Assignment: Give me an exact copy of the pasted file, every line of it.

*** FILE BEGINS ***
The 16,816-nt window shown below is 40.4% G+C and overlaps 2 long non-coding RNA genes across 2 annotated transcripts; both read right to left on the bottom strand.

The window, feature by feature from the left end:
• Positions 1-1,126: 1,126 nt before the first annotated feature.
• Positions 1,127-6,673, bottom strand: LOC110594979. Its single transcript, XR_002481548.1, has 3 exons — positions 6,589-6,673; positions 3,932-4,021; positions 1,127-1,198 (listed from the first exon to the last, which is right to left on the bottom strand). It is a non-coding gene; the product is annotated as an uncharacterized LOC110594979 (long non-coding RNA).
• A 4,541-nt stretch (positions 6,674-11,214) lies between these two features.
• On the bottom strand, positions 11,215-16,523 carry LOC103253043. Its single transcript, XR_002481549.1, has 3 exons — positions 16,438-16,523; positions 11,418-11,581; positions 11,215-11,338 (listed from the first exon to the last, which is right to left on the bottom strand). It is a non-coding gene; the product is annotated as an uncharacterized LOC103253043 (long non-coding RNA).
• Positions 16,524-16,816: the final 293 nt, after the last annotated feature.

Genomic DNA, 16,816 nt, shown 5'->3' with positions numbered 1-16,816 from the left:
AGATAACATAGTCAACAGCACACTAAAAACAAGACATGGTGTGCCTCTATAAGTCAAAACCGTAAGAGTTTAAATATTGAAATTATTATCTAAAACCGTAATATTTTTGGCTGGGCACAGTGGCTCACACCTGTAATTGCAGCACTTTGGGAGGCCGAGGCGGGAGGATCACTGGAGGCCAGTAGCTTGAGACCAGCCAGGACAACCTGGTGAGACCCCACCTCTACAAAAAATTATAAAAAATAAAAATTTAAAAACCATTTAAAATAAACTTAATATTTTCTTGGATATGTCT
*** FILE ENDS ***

The 16,816-nt window shown below is 40.4% G+C and overlaps 2 long non-coding RNA genes across 2 annotated transcripts; both read right to left on the bottom strand.

The window, feature by feature from the left end:
• Positions 1-1,126: 1,126 nt before the first annotated feature.
• Positions 1,127-6,673, bottom strand: LOC110594979. Its single transcript, XR_002481548.1, has 3 exons — positions 6,589-6,673; positions 3,932-4,021; positions 1,127-1,198 (listed from the first exon to the last, which is right to left on the bottom strand). It is a non-coding gene; the product is annotated as an uncharacterized LOC110594979 (long non-coding RNA).
• A 4,541-nt stretch (positions 6,674-11,214) lies between these two features.
• On the bottom strand, positions 11,215-16,523 carry LOC103253043. Its single transcript, XR_002481549.1, has 3 exons — positions 16,438-16,523; positions 11,418-11,581; positions 11,215-11,338 (listed from the first exon to the last, which is right to left on the bottom strand). It is a non-coding gene; the product is annotated as an uncharacterized LOC103253043 (long non-coding RNA).
• Positions 16,524-16,816: the final 293 nt, after the last annotated feature.

Genomic DNA, 16,816 nt, shown 5'->3' with positions numbered 1-16,816 from the left:
AGATAACATAGTCAACAGCACACTAAAAACAAGACATGGTGTGCCTCTATAAGTCAAAACCGTAAGAGTTTAAATATTGAAATTATTATCTAAAACCGTAATATTTTTGGCTGGGCACAGTGGCTCACACCTGTAATTGCAGCACTTTGGGAGGCCGAGGCGGGAGGATCACTGGAGGCCAGTAGCTTGAGACCAGCCAGGACAACCTGGTGAGACCCCACCTCTACAAAAAATTATAAAAAATAAAAATTTAAAAACCATTTAAAATAAACTTAATATTTTCTTGGATATGTCT